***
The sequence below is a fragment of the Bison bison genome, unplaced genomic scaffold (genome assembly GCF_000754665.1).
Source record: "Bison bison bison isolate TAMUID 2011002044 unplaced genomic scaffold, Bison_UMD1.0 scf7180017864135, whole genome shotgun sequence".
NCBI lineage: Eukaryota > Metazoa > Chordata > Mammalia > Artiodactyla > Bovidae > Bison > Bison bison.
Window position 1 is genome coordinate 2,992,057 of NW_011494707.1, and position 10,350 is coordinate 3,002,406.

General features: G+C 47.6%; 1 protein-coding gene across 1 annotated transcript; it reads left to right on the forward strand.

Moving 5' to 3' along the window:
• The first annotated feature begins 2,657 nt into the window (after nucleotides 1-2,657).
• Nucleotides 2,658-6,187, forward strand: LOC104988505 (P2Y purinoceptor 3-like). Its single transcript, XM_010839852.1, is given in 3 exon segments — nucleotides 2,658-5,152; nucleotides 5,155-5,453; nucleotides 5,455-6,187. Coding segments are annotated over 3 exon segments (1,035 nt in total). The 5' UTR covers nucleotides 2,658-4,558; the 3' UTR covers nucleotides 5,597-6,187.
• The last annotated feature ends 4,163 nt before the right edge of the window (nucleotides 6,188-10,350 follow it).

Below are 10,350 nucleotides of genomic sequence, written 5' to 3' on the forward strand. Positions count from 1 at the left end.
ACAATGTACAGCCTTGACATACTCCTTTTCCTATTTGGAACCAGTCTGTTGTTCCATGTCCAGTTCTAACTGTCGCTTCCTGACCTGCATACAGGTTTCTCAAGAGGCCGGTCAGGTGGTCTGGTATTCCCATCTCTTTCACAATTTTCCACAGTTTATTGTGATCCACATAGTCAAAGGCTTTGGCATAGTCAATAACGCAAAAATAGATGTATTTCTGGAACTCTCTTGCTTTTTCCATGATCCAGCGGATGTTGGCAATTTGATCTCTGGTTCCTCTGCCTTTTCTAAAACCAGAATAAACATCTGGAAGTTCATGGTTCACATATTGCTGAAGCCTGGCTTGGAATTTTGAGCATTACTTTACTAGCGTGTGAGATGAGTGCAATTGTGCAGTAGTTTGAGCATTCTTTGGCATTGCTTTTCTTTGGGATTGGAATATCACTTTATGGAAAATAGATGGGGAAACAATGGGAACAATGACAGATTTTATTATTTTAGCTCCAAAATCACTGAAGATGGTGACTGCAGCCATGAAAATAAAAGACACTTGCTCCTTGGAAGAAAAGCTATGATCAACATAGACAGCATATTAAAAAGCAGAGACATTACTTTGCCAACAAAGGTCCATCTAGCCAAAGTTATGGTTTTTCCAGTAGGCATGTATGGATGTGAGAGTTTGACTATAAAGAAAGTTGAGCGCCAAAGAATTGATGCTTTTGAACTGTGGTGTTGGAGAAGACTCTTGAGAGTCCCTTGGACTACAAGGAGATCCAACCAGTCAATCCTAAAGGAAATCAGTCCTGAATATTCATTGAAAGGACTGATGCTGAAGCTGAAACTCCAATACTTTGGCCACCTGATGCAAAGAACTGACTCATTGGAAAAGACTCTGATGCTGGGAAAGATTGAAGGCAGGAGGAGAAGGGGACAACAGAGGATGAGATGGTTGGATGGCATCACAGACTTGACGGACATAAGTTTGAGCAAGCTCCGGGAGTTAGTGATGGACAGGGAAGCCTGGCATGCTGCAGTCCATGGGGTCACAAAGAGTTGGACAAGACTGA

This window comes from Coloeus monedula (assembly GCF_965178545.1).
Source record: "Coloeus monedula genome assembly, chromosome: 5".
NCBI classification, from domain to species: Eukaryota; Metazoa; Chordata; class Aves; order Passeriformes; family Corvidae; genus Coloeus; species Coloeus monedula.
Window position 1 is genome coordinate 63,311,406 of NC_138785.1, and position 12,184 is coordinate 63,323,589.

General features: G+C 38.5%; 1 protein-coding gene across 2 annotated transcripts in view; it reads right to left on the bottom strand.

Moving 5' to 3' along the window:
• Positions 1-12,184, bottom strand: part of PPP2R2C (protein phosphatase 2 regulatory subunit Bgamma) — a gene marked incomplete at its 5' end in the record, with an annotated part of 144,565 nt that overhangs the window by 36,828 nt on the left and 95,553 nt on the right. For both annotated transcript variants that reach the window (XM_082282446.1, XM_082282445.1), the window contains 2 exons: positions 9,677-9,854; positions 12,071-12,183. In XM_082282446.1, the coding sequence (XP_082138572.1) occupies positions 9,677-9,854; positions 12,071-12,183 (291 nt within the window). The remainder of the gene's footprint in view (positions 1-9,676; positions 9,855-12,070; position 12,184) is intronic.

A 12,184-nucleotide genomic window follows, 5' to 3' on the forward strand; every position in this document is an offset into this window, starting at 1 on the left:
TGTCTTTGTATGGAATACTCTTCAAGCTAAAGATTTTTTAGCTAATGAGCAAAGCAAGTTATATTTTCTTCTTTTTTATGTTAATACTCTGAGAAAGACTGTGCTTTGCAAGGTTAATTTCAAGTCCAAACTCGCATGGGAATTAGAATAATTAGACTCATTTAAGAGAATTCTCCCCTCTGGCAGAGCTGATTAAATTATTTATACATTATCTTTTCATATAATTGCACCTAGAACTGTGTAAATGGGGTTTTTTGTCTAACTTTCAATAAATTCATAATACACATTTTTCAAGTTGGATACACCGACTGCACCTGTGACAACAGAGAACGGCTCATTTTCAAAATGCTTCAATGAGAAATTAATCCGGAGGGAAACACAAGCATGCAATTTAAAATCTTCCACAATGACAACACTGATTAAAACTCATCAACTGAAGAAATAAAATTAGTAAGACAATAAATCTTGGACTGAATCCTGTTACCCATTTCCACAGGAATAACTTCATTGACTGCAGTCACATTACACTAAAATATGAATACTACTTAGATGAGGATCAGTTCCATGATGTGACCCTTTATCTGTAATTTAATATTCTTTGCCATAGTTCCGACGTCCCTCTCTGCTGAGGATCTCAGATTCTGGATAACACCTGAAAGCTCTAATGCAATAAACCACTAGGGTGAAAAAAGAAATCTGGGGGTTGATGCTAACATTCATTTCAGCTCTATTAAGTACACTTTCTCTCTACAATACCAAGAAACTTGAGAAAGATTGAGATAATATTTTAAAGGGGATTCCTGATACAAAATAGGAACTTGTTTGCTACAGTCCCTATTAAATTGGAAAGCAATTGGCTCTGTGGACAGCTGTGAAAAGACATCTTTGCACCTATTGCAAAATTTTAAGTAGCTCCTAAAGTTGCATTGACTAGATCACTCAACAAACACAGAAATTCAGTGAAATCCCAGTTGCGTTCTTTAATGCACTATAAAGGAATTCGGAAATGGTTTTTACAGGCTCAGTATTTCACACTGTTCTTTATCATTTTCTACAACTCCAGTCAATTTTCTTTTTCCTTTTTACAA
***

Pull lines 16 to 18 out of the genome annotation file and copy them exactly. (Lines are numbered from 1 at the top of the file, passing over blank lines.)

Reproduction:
General features: G+C 38.5%; 1 protein-coding gene across 2 annotated transcripts in view; it reads right to left on the bottom strand.

Moving 5' to 3' along the window:
• Positions 1-12,184, bottom strand: part of PPP2R2C (protein phosphatase 2 regulatory subunit Bgamma) — a gene marked incomplete at its 5' end in the record, with an annotated part of 144,565 nt that overhangs the window by 36,828 nt on the left and 95,553 nt on the right. For both annotated transcript variants that reach the window (XM_082282446.1, XM_082282445.1), the window contains 2 exons: positions 9,677-9,854; positions 12,071-12,183. In XM_082282446.1, the coding sequence (XP_082138572.1) occupies positions 9,677-9,854; positions 12,071-12,183 (291 nt within the window). The remainder of the gene's footprint in view (positions 1-9,676; positions 9,855-12,070; position 12,184) is intronic.